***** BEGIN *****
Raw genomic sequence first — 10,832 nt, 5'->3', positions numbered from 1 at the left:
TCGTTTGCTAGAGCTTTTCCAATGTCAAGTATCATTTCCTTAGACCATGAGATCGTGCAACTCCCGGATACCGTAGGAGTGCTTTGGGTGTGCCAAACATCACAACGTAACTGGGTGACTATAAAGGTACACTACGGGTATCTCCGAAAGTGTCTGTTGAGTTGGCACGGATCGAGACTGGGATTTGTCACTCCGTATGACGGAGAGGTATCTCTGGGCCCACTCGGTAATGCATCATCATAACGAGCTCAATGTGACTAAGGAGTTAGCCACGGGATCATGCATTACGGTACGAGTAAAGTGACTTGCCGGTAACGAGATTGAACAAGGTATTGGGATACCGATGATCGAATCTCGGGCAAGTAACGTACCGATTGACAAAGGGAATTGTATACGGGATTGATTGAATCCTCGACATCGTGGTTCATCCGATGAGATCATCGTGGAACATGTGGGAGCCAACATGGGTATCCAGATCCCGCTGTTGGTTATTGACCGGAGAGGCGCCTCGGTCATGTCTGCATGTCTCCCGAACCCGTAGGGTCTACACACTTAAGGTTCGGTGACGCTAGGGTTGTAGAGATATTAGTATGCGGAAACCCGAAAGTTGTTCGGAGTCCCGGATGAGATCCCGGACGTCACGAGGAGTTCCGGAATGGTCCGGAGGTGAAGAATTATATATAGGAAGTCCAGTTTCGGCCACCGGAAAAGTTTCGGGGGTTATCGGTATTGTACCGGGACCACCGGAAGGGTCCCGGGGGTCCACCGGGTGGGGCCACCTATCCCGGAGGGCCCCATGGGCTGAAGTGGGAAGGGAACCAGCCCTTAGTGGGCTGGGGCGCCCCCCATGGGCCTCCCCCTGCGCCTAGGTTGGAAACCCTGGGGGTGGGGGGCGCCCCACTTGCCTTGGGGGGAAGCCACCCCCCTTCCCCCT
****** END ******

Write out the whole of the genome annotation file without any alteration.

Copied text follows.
Raw genomic sequence first — 10,832 nt, 5'->3', positions numbered from 1 at the left:
TCGTTTGCTAGAGCTTTTCCAATGTCAAGTATCATTTCCTTAGACCATGAGATCGTGCAACTCCCGGATACCGTAGGAGTGCTTTGGGTGTGCCAAACATCACAACGTAACTGGGTGACTATAAAGGTACACTACGGGTATCTCCGAAAGTGTCTGTTGAGTTGGCACGGATCGAGACTGGGATTTGTCACTCCGTATGACGGAGAGGTATCTCTGGGCCCACTCGGTAATGCATCATCATAACGAGCTCAATGTGACTAAGGAGTTAGCCACGGGATCATGCATTACGGTACGAGTAAAGTGACTTGCCGGTAACGAGATTGAACAAGGTATTGGGATACCGATGATCGAATCTCGGGCAAGTAACGTACCGATTGACAAAGGGAATTGTATACGGGATTGATTGAATCCTCGACATCGTGGTTCATCCGATGAGATCATCGTGGAACATGTGGGAGCCAACATGGGTATCCAGATCCCGCTGTTGGTTATTGACCGGAGAGGCGCCTCGGTCATGTCTGCATGTCTCCCGAACCCGTAGGGTCTACACACTTAAGGTTCGGTGACGCTAGGGTTGTAGAGATATTAGTATGCGGAAACCCGAAAGTTGTTCGGAGTCCCGGATGAGATCCCGGACGTCACGAGGAGTTCCGGAATGGTCCGGAGGTGAAGAATTATATATAGGAAGTCCAGTTTCGGCCACCGGAAAAGTTTCGGGGGTTATCGGTATTGTACCGGGACCACCGGAAGGGTCCCGGGGGTCCACCGGGTGGGGCCACCTATCCCGGAGGGCCCCATGGGCTGAAGTGGGAAGGGAACCAGCCCTTAGTGGGCTGGGGCGCCCCCCATGGGCCTCCCCCTGCGCCTAGGTTGGAAACCCTGGGGGTGGGGGGCGCCCCACTTGCCTTGGGGGGAAGCCACCCCCCTTCCCCCT